Peter Flom, Yahoo! Contributor Network
Aug 23, 2009

What if kids loved to learn?

What if at the end of class, they wanted it to be longer, and kept the teacher in the hallway answering questions?

What if they learned that coupling their imaginations to their powers of reasoning would give them a tool of awesome power for exploring the cosmos?

What if an 11 year old got so excited by his insights that he yelled out

OH WOW! I get this now!

What if all this happened in math class?

Suppose you wanted to learn to play the piano, and, at the first lesson, all you got to do was repeatedly tap middle C, and that, when you asked the teacher what was going on, she said that, for the first few months, you would learn one note a week, then you’d spend 10 years or so playing scales, and, after that, maybe a song?

Would you go back? And, if someone MADE you go back, would you learn to love music? If, five years into this drudgery, someone told you that playing the piano gave them intense joy and satisfaction, and was a tremendous outlet for their creativity and spontaneity, would you believe them? Or would you think they were crazy?

Suppose you went to a different teacher, and, at the first class, you didn’t even get to touch a piano, but simply to watch video of the fingers of great pianists. And suppose the curriculum called for doing this for a decade or two before ever sitting down and playing. Would you learn to play?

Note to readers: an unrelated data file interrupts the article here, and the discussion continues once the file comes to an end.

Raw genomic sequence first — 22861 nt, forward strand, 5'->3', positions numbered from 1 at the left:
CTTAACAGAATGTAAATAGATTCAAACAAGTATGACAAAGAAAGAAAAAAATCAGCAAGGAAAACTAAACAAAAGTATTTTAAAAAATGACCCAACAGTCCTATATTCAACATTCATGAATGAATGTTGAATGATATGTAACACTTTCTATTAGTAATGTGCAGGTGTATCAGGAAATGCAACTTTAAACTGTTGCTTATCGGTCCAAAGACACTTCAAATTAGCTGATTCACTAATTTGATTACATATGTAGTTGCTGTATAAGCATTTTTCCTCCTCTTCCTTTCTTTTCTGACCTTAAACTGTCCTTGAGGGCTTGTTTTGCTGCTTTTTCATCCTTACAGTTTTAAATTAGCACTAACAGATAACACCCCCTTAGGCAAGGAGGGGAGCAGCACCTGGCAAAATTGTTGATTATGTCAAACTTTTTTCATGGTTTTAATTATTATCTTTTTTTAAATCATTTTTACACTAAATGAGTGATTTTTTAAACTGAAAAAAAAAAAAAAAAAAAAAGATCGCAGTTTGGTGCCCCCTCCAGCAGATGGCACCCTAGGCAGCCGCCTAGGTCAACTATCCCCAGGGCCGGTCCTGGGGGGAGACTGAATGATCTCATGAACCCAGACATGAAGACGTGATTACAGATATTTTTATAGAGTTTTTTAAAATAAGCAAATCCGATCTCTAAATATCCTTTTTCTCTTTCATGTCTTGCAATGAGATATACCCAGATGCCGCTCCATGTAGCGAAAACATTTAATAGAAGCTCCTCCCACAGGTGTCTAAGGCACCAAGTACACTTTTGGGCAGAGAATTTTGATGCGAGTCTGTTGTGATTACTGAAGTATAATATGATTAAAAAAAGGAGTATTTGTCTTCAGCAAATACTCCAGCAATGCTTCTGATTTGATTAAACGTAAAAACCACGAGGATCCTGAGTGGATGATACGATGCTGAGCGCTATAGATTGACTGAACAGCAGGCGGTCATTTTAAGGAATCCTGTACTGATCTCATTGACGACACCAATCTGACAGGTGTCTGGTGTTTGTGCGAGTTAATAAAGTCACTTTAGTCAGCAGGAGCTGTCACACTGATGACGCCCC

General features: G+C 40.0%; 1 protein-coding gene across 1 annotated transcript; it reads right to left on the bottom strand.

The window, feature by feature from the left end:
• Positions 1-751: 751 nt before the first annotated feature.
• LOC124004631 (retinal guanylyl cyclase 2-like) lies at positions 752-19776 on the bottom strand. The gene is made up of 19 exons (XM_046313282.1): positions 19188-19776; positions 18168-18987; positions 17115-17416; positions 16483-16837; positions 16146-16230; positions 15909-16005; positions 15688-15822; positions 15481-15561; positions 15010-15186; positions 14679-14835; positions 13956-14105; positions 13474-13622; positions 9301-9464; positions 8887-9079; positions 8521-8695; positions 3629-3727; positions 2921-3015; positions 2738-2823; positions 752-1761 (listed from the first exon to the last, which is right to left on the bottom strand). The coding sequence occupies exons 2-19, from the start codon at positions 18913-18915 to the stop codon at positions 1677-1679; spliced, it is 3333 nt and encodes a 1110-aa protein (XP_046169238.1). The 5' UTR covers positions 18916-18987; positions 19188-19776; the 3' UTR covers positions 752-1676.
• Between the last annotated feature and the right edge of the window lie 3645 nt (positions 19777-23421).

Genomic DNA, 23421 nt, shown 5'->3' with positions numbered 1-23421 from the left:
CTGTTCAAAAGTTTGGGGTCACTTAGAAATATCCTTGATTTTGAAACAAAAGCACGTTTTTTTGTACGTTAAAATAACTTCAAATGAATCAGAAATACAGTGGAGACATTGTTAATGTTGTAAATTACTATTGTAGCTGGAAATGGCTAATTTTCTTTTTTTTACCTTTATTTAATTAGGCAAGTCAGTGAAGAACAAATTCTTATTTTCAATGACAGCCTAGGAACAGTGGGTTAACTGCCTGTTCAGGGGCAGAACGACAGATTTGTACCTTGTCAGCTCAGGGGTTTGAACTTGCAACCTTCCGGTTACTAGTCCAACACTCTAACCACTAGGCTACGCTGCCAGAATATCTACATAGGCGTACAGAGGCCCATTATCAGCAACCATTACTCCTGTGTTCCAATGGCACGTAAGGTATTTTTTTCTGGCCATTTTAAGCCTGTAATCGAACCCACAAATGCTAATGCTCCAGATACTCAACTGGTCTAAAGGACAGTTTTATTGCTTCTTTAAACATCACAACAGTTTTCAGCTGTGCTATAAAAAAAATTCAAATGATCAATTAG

It’s a Tuesday evening in Boston. The five year olds are figuring out how to find the area of a circle (one of them is doing this sitting on her mother’s lap and occasionally sucking her thumb). The 7 year olds are exploring different bases. The nine year olds are doing group theory. The big kids (11 year olds) are proving the Bolyai-Gerwien theorem (if two polygons have the same area, one can be cut up with a finite number of straight cuts and reassembled to form the other). No one is doing any drills, no one is getting bored, and no one is getting put down for wrong answers or bad guesses. This is math class, but Bob and Ellen are teaching. And it’s not like anything I’ve seen before.

Who teaches area to kids who don’t know how to multiply? 
Who thinks you can teach bases to 2d graders? 
Who thinks that kids who successfully prove the Bolyai-Gerwien theorem should go on to one of the Hilbert Problems? Who thinks 11 year olds can be guided through great theorems in math?

The same sort of people who know you can sing before you learn a scale (or even what middle C is). The sort of people who know that math isn’t multiplication and division, or even differentiation and integration, but one of the most beautiful and interesting creations of the human mind. The sort of people who know that once you turn a kid on, you had better get out of the way, because they move fast.


A lot of people hate math; and almost no one does math just for fun. After a hard day’s work, relax by trying to prove a theorem in a new way; or play around with Goldbach’s conjecture? No. Not likely. And, if you’re one of the few people who do that sort of thing, you probably keep quiet about it, lest your friends think you mad. If you play the piano for fun, you can tell your friends…..they may envy you (or not), or admire you (or not), but they won’t likely think you crazy. Not even if they don’t like music. If you tell them you think Bach’s music is beautiful, they make not agree, but they won’t look at you oddly and shake their heads. And that’s true, even if they know you will never give a recital, much less play Carnegie Hall.